Some of these books I read should be looked at in Sociology classes. They’re terrific ways of looking at alternative worlds with our same type of human behaviours within.
Sara Holland’s description best explains it so I’m going to steal it for this little section: “In the kingdom of Sempera, time is currency—extracted from blood, bound to iron, and consumed to add time to one’s own lifespan.” Yeah. This currency is known as blood-iron. Coins made of this substance, which I suspect would have a chemical compound, are made up of hours, of days, months, years…and, well, Jules Ember and her father used to live in the kingdom of Everless and get by very well with her father’s blacksmith job. That is until prince (or whoever he is) Liam Gerling attempted to kill her and her friend, Roan Gerling, who’s also his brother. Now scraping by until they cannot anymore, Jules’ dad ends up one day having to pay off a debt with literally years of his own life, but Jules goes behind his back and gets accepted as a maid back into the Everless kingdom to get some more time to keep them ready. She has to avoid the eyes of those who would be familiar with her, and keep her distance from the highest powers. That will be harder and harder as more people tell her something big is to happen which involves her.
Scythe by Neal Shusterman was a book featured in a world of human immortality, except for the minuscule amount who had to be killed – gleaned – to prevent overpopulation catastrophe, and the leading scythes wanted to go against the strict rules and kill who they pleased and how much they wanted. Half Bad by Sally Green was a world of witches and wizards, except there were conditions as to how someone could get superpowers and the elite went up against the protagonist Nathan because of his father’s history. What I’m saying is there are loads of genius concepts young-adult authors have invented, and a noticeable pattern is how the people living in these strange worlds have adapted and fought for power. And Everless is one of the most intricate and genius ideas for an alternate world in a long time.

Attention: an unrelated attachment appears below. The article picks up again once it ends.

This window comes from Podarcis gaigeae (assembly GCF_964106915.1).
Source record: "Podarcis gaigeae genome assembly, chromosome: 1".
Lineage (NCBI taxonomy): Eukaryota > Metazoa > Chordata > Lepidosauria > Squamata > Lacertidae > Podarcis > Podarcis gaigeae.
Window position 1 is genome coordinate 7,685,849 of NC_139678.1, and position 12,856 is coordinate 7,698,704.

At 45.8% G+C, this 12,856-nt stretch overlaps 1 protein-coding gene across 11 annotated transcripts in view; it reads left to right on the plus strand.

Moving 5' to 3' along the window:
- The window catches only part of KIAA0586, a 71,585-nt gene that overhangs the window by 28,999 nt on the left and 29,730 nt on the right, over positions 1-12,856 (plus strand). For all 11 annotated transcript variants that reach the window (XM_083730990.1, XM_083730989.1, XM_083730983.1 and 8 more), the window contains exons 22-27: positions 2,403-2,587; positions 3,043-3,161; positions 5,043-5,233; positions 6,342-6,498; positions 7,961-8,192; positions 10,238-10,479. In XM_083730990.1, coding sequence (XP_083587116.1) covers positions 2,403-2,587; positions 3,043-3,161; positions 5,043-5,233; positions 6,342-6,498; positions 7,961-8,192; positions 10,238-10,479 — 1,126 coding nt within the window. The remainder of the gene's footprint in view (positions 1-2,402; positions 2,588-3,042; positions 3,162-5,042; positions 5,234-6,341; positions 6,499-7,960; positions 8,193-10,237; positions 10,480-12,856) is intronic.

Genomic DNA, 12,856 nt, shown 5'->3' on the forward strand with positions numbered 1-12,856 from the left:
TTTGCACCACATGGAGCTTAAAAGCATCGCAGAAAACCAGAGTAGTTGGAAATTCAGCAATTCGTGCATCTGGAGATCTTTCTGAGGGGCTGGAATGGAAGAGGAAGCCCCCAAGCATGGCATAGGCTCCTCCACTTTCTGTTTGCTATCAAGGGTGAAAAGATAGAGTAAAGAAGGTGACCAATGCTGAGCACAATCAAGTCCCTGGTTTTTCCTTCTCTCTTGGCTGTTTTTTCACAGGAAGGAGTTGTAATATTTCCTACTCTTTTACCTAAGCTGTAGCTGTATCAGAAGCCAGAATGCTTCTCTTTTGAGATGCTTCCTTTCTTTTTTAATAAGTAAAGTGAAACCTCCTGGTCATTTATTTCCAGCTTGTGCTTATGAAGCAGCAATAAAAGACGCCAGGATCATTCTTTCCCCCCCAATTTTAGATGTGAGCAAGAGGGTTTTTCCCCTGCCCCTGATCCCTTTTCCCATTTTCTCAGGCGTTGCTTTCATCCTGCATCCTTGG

Similarly to Scythe, it touches on the fear of death, and looks at living like money by literally combining the two. After all, those with more money tend to live longer because of better resources, significant safety, and more beneficial laws. Now imagine the most wealthy have lived for centuries while the 99% have had their life expectancy drop by decades. And this book spends a majority of its time regarding the worst this world has to offer, and each time we buy these ideas Holland invents. Someone fragile but rich holding on for dear life? Loan shops for time with lineups like Six Flags Magic Mountain? Archivists sucking at their work because who the heck cares? Using blood-iron to help flowers stay alive longer in the rich gardens?
Unlike other young-adult books that have the main character in a big mansion, and there are a lot (The Selection, Julia Vanishes, The Jewel, House of Furies) this one has a main character already familiar with it. This allows her to remember the layout and gardens and some of the people, giving these reminiscing scenes flair and edge. To this day I love being able to return to places I hadn’t seen in years, like plazas and streets I saw on vacation.
It took me a long time to finish this book, because right before I was to finish it, I began to get very lonely. People kept cancelling on me and I heard bad news about one of my friends. I felt no one had time to be with me in this hard time, and I still kind of do right now. There are some situations a book or movie just can’t heal no matter how good it is. But in spite of all this, I never questioned whether Everless was a good book or not.
After the halfway point, it slows down a little, as it prepares for a big wedding and has us thinking about flashbacks and if everyone is who they appear, and there are a few moments that feel a little conventional. Still, good on Holland for really utilizing this premise of time being the currency and therefore enemy of life.